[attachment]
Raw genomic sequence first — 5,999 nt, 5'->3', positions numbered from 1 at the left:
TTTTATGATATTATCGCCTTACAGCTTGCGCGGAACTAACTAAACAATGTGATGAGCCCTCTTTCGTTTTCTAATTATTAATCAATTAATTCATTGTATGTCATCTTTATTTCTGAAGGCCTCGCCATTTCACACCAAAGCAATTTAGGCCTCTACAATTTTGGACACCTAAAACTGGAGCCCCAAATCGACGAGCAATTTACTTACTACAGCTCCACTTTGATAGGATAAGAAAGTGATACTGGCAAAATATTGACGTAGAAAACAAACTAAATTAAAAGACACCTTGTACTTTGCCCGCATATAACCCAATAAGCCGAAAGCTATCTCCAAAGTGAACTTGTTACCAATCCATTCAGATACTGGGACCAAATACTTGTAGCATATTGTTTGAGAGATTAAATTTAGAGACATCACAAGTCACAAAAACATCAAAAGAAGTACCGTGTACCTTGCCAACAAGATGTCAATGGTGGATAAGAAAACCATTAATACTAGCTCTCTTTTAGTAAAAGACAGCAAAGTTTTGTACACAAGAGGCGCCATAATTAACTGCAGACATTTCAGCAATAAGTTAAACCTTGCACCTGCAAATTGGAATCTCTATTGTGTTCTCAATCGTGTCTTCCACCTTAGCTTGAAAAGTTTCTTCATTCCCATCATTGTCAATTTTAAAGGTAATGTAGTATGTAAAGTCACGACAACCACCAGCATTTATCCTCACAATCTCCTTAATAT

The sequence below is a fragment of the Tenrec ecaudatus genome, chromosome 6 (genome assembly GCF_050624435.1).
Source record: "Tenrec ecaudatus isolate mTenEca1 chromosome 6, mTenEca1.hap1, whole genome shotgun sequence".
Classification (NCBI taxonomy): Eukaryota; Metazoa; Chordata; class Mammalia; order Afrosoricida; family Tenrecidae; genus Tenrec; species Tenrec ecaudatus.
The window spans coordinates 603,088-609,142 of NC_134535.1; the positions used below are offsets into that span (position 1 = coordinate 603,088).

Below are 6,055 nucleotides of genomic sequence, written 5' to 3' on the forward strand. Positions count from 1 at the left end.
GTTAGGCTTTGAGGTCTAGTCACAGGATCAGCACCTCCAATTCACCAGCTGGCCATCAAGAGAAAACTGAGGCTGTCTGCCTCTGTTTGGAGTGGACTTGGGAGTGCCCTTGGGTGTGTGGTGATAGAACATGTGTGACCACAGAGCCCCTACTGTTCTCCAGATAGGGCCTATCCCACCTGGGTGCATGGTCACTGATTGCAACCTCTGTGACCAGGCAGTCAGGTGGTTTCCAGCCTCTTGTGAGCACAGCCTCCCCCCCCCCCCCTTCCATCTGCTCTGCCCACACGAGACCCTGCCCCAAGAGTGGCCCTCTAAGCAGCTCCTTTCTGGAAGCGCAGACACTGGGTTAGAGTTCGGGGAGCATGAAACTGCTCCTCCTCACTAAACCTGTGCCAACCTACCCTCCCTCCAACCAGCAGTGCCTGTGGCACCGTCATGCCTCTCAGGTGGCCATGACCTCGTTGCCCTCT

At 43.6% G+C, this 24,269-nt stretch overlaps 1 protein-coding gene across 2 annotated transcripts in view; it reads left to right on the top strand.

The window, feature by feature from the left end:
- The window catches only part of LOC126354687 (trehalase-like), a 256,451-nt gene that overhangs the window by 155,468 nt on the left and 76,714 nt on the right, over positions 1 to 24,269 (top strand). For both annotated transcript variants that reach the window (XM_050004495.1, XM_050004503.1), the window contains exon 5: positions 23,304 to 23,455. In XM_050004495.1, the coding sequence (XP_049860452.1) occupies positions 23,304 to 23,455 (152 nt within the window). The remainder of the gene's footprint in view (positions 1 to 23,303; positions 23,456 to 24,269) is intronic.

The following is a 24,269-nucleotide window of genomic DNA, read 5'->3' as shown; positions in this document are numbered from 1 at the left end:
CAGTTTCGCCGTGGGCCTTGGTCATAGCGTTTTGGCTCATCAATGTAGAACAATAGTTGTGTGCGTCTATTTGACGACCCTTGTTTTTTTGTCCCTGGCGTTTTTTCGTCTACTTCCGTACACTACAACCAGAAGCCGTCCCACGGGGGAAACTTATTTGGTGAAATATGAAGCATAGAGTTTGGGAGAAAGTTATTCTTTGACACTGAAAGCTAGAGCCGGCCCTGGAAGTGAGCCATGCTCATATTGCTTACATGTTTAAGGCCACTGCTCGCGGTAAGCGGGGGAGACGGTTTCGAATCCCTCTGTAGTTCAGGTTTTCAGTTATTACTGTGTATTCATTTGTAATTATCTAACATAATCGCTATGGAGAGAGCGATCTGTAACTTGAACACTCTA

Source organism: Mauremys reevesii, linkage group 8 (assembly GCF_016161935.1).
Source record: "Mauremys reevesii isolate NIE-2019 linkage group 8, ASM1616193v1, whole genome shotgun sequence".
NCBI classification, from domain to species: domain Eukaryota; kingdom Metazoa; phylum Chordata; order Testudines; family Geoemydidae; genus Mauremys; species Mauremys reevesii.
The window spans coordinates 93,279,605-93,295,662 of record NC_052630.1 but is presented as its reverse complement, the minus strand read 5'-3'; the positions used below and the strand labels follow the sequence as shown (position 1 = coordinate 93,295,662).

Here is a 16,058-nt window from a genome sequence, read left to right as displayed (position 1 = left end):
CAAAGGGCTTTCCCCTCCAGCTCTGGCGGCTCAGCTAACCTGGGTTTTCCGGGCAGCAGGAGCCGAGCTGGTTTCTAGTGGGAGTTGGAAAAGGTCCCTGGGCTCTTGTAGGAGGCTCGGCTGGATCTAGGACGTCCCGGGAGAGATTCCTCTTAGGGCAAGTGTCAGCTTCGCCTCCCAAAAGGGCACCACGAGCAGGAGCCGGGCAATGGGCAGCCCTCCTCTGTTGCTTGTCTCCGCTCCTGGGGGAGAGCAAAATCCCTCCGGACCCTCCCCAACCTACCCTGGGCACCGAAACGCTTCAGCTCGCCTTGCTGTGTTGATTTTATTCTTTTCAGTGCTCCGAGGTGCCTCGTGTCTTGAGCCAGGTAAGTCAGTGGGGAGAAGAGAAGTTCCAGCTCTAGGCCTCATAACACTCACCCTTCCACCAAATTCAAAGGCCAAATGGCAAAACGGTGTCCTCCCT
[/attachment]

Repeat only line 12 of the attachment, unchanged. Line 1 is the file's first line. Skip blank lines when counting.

The following is a 24,269-nucleotide window of genomic DNA, read 5'->3' as shown; positions in this document are numbered from 1 at the left end: